Hammond's first, and last, Autumn Statement
Week in Westminster
Published: 25 November 2016 | Author: Michelle Vosper
The highlight of the week was the chancellor Philip Hammond’s first (and last) Autumn Statement – he announced that the Autumn Statement is to be scrapped and the Budget moved to the Autumn.
The government intends to publish a housing white paper shortly setting out a package of measures to increase housing supply and stop the decline in housing affordability. However, there were some Autumn Statement announcements which will be of interest:
- The government will relax restrictions on grant funding to allow affordable housing providers to deliver a mix of homes for affordable rent and low cost ownership, introducing tenure flexibility across the Affordable Homes Programme.
- The government confirmed the Greater London Authority’s affordable housing settlement of £3.15 billion for delivery of housing.
- The government will fund for a “large-scale” regional pilot of the Right to Buy for housing association tenants.
- The government will consult ahead of bringing forward legislation to ban letting agents’ fees to tenants.
- The government confirmed that HM Land Registry will remain in the public sector.
- The government will delay (by a year) the cap on Housing Benefit and Local Housing Allowance rates in the social rented sector until April 2019.
- The government will scrap Pay to Stay for social housing tenants.
LibDem Baroness Grender’s Renters’ Rights Bill has completed its Lords committee scrutiny and now awaits a date for its report stage. The Bill aims to make renting cheaper, safer and more secure for tenants, and includes provisions that would ban letting agents’ fees to tenants. During the Bill’s committee stage on 18 November DCLG minister Lord Bourne of Aberystwyth referred to comments made by the housing minister of the need to be mindful about the potential impact on rents from banning fees paid by tenants. As mentioned above, the chancellor has since announced in the Autumn Statement that the government will legislate to ban tenant’s fees after consultation. It is unclear whether the government will use Baroness Grender’s Bill to do this.
Mortgage affordability and existing mortgage holders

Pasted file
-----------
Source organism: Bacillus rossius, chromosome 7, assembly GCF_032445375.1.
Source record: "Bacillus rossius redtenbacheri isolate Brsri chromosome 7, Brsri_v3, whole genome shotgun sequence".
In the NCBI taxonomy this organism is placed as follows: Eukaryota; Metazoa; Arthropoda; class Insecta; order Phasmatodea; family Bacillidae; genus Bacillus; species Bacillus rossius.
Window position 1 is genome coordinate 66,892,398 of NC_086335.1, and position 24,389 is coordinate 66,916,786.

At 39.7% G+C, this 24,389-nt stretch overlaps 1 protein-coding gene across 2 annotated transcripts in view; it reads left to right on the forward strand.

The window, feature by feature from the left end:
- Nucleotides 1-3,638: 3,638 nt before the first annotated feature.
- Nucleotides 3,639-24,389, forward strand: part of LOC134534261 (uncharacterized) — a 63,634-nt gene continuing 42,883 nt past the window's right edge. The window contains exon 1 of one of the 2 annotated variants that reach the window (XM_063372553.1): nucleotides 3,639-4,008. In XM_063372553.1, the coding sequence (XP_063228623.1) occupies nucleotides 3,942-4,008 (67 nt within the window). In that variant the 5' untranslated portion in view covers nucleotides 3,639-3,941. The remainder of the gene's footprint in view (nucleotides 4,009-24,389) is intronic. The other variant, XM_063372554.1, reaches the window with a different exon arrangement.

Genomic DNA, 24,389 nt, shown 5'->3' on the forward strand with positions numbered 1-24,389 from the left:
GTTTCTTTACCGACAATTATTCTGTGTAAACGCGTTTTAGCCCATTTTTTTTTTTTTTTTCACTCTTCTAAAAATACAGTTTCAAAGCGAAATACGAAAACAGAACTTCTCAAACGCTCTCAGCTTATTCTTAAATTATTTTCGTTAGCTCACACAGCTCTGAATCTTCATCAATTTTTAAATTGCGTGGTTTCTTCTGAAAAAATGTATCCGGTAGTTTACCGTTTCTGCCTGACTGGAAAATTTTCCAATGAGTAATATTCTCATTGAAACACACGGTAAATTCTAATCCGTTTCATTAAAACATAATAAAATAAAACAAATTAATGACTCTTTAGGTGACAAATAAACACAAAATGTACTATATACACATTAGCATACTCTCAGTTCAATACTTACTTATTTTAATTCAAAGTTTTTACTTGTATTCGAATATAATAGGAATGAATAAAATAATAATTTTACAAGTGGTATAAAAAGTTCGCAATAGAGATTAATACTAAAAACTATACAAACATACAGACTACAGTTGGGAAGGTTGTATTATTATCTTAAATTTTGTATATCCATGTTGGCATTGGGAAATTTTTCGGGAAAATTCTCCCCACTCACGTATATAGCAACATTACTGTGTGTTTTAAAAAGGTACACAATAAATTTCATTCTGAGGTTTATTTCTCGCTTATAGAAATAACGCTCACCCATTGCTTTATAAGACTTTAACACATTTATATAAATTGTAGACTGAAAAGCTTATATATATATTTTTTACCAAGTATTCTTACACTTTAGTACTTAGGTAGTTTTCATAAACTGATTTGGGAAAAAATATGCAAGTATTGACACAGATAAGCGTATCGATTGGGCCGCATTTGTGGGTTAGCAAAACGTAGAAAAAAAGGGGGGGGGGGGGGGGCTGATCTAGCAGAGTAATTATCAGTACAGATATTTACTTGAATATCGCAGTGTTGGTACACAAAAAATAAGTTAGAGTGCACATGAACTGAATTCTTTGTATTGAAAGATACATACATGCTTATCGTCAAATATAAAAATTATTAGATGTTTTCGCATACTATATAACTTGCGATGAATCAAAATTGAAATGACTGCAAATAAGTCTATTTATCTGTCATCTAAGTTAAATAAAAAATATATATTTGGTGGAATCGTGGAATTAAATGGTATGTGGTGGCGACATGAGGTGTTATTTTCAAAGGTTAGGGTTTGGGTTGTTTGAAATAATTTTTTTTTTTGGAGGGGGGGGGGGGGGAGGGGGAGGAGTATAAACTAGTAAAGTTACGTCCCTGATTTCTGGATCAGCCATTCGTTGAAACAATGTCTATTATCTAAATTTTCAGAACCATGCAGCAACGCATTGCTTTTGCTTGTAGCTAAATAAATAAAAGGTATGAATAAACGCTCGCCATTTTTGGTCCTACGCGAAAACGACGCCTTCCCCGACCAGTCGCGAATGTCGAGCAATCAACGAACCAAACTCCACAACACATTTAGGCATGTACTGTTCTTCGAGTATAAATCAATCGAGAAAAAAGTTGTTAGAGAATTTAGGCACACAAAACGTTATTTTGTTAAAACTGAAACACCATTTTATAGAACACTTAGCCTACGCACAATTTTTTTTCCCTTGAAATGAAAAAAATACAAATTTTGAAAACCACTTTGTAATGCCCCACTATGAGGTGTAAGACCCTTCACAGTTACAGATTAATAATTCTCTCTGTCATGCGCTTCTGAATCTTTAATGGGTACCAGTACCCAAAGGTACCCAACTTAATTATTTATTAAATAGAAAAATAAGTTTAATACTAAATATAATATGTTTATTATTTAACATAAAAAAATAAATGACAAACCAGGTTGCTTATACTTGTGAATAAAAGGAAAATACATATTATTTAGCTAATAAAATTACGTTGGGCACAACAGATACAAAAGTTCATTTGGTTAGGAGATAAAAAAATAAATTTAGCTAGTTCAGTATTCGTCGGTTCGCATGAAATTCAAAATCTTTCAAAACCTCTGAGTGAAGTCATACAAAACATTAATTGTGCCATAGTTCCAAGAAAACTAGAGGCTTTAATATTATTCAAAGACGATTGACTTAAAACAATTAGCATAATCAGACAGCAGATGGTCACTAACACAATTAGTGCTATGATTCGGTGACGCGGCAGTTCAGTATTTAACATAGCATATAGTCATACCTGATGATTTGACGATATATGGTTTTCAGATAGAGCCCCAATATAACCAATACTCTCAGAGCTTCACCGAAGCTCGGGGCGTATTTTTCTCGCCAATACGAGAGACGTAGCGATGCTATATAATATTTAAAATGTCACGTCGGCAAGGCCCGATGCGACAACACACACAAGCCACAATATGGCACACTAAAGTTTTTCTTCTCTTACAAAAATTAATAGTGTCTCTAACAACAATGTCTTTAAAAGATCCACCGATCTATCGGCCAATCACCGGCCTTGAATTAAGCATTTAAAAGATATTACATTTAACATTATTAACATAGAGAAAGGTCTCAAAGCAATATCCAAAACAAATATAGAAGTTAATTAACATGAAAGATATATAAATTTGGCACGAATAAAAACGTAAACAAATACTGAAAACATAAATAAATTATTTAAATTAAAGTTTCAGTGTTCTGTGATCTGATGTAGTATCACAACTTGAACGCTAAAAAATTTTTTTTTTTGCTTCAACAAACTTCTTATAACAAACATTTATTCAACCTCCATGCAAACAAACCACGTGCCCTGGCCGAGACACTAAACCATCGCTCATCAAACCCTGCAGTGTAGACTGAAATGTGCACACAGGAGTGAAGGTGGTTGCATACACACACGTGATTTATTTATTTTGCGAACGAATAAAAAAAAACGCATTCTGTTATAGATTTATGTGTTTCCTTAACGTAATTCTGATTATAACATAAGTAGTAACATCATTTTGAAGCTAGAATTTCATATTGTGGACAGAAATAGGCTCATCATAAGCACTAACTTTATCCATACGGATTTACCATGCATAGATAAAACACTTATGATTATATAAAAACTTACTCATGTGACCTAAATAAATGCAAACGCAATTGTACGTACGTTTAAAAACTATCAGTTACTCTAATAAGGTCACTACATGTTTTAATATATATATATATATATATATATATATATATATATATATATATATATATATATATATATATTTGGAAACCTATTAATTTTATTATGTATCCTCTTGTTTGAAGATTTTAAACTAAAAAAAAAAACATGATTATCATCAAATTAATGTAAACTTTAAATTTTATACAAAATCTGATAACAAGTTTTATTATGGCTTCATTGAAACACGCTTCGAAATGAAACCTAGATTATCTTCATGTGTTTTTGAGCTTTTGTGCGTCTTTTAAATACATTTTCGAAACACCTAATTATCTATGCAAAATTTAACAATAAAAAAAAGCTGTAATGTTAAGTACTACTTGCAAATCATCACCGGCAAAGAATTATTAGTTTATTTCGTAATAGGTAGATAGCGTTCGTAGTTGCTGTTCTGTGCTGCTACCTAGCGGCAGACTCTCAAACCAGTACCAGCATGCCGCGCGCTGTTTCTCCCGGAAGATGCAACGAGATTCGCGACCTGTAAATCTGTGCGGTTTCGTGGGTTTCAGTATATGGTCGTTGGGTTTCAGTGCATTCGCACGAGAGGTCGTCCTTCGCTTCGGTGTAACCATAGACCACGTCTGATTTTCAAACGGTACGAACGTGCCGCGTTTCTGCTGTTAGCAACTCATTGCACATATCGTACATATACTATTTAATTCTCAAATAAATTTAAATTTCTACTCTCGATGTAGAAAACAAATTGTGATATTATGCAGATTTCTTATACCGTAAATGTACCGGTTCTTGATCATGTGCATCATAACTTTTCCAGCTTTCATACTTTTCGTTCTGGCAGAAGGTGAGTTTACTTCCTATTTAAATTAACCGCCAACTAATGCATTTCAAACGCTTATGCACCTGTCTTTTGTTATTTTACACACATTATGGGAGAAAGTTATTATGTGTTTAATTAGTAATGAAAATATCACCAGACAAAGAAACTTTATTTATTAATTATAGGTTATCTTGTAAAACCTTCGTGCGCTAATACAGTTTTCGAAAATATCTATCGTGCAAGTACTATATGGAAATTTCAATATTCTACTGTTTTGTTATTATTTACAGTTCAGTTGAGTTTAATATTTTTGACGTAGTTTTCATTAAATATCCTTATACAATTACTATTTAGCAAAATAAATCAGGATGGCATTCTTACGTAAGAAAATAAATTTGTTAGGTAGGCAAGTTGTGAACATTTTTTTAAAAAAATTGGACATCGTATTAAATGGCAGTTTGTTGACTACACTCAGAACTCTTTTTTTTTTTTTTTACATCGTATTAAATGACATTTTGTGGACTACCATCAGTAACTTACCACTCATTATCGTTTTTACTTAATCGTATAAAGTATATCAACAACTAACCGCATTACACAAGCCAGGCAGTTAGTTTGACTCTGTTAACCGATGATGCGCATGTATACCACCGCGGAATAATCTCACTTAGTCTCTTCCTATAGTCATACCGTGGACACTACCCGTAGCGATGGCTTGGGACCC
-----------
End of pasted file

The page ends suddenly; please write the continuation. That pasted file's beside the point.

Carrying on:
The impact of the FCA’s mortgage affordability assessments on existing mortgage holders was the subject of a group of written parliamentary questions from Belfast South MP Dr Alasdair McDonnell.
Self and custom build
The Communities and Local Government committee questioned small and medium-sized homebuilders, representatives from custom and self-builders, and companies using off-site construction methods as part of its inquiry on capacity in the homebuilding industry. Commenting on the supply of stage payment mortgages Chris Brown, founder of Igloo Regeneration, said: “from a custom-build perspective, the supply that is out there at the moment is nowhere near enough for us to ramp up and we are in this catch-22 situation at the moment: without the big mortgage providers being in the stage payment mortgage market, we cannot ramp up production. They will not get into the market because it is very expensive for them to get the new systems, particularly the IT systems until there is big supply. We are kind of stuck at the moment and we have all got this sword of Damocles of the Prudential Regulation Authority hanging over us and the threat of increasing the capital weighting of stage payment mortgages, despite the very low default rates, to a much higher level, which penalises the banks and makes them more expensive. We can probably survive where we are at the moment and keep doing what we are doing, but there are some barriers to scaling up.”
Staying on the subject of small developers, the Scottish government has published a report on a survey of small housing developers in Scotland, exploring their expectations for building in the future and barriers they face.
The capital treatment of banks was raised by Conservative MP Peter Lilly during prime minister’s questions. Mr Lilley pointed out that given the problems associated with the UK’s shortage of housing, the European Banking Authority’s recommendation to increase the reserves banks must hold against house building is “profoundly unhelpful and perverse”.
This week the European Commission proposed amendments to the EU capital framework for banks. The amendments include measures aimed at strengthening the resilience of the banking sector by introducing more “risk-sensitive” capital requirements. At the same time, the new measures hope to make CRD/CRR rules more proportionate and less burdensome for smaller financial institutions and will improve banks' lending capacity to support EU economy. There was also an emphasis on making it easier for banks to fund infrastructure projects and thereby to support investments.
EU financial services framework
The European Commission also published the results of the Call for Evidence on EU financial services looking at the cumulative effect of the new financial sector rules put in place since the financial crisis. The Commission has concluded that overall the financial services framework does not need to be changed. However, targeted follow-up actions to fine-tune the framework are proposed in four areas:
- Removing unnecessary regulatory constraints on financing the economy.
- Enhancing the proportionality of rules.
- Reducing undue regulatory burdens.
- Making rules more consistent and forward-looking.
The Commission will monitor progress in the implementation of the respective policy commitments and will publish its findings and next steps before the end of 2017.